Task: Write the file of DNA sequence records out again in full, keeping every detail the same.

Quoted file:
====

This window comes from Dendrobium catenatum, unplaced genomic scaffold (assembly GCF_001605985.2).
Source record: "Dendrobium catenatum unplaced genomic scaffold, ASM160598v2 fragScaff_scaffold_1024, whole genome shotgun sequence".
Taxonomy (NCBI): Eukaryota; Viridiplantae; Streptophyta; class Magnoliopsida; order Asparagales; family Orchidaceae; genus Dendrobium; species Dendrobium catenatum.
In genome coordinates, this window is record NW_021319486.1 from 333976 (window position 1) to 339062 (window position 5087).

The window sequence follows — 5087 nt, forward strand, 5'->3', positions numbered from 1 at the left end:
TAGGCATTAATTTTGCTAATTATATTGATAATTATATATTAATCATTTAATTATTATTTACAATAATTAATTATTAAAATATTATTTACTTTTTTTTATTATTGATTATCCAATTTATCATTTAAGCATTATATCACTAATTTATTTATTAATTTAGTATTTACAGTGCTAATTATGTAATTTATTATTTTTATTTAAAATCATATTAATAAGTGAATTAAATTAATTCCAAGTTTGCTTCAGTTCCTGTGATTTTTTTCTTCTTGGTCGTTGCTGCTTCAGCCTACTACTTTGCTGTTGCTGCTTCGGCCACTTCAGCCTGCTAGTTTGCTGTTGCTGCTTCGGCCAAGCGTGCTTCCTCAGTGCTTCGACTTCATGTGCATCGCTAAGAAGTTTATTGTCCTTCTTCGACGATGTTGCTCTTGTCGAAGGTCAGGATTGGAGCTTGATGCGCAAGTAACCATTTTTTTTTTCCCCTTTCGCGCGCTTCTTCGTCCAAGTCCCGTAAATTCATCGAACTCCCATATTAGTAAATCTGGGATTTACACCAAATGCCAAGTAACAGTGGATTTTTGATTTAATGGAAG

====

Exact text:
This window comes from Dendrobium catenatum, unplaced genomic scaffold (assembly GCF_001605985.2).
Source record: "Dendrobium catenatum unplaced genomic scaffold, ASM160598v2 fragScaff_scaffold_1024, whole genome shotgun sequence".
Taxonomy (NCBI): Eukaryota; Viridiplantae; Streptophyta; class Magnoliopsida; order Asparagales; family Orchidaceae; genus Dendrobium; species Dendrobium catenatum.
In genome coordinates, this window is record NW_021319486.1 from 333976 (window position 1) to 339062 (window position 5087).

The window sequence follows — 5087 nt, forward strand, 5'->3', positions numbered from 1 at the left end:
TAGGCATTAATTTTGCTAATTATATTGATAATTATATATTAATCATTTAATTATTATTTACAATAATTAATTATTAAAATATTATTTACTTTTTTTTATTATTGATTATCCAATTTATCATTTAAGCATTATATCACTAATTTATTTATTAATTTAGTATTTACAGTGCTAATTATGTAATTTATTATTTTTATTTAAAATCATATTAATAAGTGAATTAAATTAATTCCAAGTTTGCTTCAGTTCCTGTGATTTTTTTCTTCTTGGTCGTTGCTGCTTCAGCCTACTACTTTGCTGTTGCTGCTTCGGCCACTTCAGCCTGCTAGTTTGCTGTTGCTGCTTCGGCCAAGCGTGCTTCCTCAGTGCTTCGACTTCATGTGCATCGCTAAGAAGTTTATTGTCCTTCTTCGACGATGTTGCTCTTGTCGAAGGTCAGGATTGGAGCTTGATGCGCAAGTAACCATTTTTTTTTTCCCCTTTCGCGCGCTTCTTCGTCCAAGTCCCGTAAATTCATCGAACTCCCATATTAGTAAATCTGGGATTTACACCAAATGCCAAGTAACAGTGGATTTTTGATTTAATGGAAG